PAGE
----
Altar Call – Opelika-Auburn News

Walter Albritton

September 10, 2006


Despite our problems we need to keep counting our blessings


          The world seems increasingly violent. Every day the news is mostly bad. There is no end to the sordid accounts of murder, rape, robbery, and child molestation. No wonder we keep hearing people say, “I have stopped watching the news; it is too depressing.”

          Often I feel the same way. Pessimism knocks on my door and asks if he can stay awhile. I am tempted to let him in. But I hear my friend Optimism say, “If you let him in, I am leaving.”

          Then I realize once again that I cannot afford to let Pessimism spend even one night with me. He could quickly ruin a friendship that has lasted a lifetime. Optimism and I have been good friends almost 75 years.

          One thing that helps me find the will power to turn Pessimism away is to count my blessings. That may sound simplistic but it works for me. When I start looking for them, I find blessings everywhere.

          I guess you might call them ordinary blessings – little things that other people may not even notice yet they are important to me. Blessings don’t have to be spectacular or expensive, just things that give me joy or make me glad to be alive. Let me share what I mean.

          A few weeks ago I chanced to meet a man who became a Christian while I was his pastor. We became good friends; then I retired and moved away. When we greeted each other, I told him how good it was to see him and to hear of his growth in grace.

          His response was an unexpected blessing. “I have wanted for a long time to thank you for the way you loved me into the faith,” he said warmly. I was speechless. I wanted to drop to my knees and thank God for such a rare moment of sheer joy. Few things in life are greater blessings than knowing that, despite your flaws, God has used you to help someone else fall in love with Jesus.

          But less you think my blessings are all “spiritual,” let me share one that is more down-to-earth. It has to do with football, one of my favorite things. Earlier this year a senior at Edgewood Academy in Elmore was killed in a highway accident. Bryan Valliere was fine young man and a good athlete.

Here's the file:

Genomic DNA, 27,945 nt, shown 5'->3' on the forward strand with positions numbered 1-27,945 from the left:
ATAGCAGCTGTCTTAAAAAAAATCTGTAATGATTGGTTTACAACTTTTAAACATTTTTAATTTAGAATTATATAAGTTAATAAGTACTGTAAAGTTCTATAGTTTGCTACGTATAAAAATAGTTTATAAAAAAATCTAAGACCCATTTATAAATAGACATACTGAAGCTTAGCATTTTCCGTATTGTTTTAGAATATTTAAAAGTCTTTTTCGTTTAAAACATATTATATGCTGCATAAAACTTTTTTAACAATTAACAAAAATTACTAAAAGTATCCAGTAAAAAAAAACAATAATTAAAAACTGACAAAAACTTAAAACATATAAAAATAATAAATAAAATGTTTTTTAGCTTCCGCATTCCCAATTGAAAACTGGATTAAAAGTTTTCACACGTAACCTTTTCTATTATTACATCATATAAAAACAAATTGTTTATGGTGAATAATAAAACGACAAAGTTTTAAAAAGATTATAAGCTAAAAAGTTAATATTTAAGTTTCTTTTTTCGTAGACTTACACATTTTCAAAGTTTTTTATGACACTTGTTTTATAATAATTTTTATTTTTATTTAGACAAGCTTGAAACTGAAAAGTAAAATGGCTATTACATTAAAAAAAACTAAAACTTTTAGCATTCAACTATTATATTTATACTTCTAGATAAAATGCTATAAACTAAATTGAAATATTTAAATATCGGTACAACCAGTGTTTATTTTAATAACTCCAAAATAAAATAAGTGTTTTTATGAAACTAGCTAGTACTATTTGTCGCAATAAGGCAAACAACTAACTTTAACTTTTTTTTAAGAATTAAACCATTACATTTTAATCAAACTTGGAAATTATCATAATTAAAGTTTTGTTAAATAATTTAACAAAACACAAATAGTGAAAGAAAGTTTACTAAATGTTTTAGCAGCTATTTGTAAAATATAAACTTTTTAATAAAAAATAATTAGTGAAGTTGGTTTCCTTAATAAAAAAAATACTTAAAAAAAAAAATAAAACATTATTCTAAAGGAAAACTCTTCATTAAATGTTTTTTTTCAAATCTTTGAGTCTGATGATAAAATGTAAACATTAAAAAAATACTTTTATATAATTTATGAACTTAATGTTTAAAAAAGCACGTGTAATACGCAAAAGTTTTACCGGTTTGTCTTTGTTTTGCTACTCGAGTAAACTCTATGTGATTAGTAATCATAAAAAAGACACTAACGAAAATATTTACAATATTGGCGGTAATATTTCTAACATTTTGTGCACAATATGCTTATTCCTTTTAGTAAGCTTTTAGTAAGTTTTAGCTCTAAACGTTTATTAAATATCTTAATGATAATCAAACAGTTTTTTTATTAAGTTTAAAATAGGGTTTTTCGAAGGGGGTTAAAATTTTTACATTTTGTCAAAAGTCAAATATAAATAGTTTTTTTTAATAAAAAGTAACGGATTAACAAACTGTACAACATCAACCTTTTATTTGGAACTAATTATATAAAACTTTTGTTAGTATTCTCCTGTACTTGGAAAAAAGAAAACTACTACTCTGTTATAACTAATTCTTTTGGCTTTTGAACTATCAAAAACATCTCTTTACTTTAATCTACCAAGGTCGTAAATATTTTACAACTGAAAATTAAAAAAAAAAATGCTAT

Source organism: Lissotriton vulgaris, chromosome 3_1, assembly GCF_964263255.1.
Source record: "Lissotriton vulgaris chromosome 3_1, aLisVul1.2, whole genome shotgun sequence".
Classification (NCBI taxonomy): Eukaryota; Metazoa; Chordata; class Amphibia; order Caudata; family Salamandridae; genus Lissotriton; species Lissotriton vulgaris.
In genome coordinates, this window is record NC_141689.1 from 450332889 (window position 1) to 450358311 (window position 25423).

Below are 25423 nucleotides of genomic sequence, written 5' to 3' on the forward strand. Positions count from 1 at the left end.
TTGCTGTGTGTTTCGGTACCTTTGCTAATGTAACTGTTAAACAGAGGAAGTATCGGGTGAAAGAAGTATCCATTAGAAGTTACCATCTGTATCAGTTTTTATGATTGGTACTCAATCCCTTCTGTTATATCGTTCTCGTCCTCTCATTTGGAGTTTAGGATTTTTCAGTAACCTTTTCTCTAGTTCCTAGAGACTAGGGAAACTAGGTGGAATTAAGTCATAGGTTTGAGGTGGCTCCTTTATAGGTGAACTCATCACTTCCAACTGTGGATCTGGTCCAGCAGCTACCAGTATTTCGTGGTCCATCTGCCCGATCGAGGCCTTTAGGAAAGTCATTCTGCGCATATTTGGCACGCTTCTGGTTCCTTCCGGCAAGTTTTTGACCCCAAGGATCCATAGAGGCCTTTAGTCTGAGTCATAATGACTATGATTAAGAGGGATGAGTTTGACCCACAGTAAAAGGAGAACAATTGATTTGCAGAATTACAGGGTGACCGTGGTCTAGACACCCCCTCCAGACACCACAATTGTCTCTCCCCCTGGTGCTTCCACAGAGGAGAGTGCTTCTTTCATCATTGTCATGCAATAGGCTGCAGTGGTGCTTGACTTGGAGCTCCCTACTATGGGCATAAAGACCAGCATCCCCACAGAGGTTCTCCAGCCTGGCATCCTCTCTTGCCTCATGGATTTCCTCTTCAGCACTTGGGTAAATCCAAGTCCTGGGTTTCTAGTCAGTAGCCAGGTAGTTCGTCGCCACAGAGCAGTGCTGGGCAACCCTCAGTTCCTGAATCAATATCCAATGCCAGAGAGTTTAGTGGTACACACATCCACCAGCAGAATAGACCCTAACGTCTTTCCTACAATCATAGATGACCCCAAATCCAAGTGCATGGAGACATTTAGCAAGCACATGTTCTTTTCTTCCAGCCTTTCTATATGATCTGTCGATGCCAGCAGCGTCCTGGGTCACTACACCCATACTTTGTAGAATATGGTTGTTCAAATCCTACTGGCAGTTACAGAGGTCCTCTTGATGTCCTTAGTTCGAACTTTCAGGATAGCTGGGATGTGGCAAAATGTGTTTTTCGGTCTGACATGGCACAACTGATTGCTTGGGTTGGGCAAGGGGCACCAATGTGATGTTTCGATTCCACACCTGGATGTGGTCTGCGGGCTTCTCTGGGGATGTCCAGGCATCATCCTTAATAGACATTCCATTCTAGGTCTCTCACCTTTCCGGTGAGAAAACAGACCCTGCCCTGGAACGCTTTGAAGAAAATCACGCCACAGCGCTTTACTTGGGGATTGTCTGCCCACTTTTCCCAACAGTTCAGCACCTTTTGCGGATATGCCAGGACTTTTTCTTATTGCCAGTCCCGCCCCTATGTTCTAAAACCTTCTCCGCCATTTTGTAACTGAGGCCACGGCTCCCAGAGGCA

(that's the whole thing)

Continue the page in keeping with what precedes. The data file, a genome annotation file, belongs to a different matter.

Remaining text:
I did not know Bryan but I admired him. I discovered that he had gone out of his way to befriend and mentor my grandson, Jake, an eight-grader at the same school. Jake was shaken by Bryan’s death. He had lost the friendship of an upperclassman who had taken an interest in him while they were teammates on the football team.  

          Later Jake was stunned to learn how much Bryan had thought of him. For his high school annual Bryan had written in his “Last Will and Testament” that he was willing his football jersey number 79 to Jake. Jake could hardly believe it.

          This fall Jake is playing on the Junior Varsity Team as a ninth-grader at Wetumpka High School. They beat Chilton County High School 14-0 last Tuesday night. Jake played offensive right tackle, the same position I once played for the Wetumpka Indians.

          The crowd in the stands was small, mostly parents and family members of the players and cheer leaders. But I was there, cheering and clapping for Jake and his friends. Nobody in the crowd had a clue as to the blessing that was mine Tuesday night.

          You see, Jake was wearing number 79, Bryan’s old number. And 79 was also my number when I played on the same football field 57 years ago. The joy I felt was indescribable as I counted yet one more blessing.

          As we grow older the body plays out on us – and the mind also. I don’t know how it will be for me. But I can hope. And I hope my mind will stay with me to the end so that with my last breath I will be counting my blessings. Even the most ordinary ones keep Optimism alive. + + + +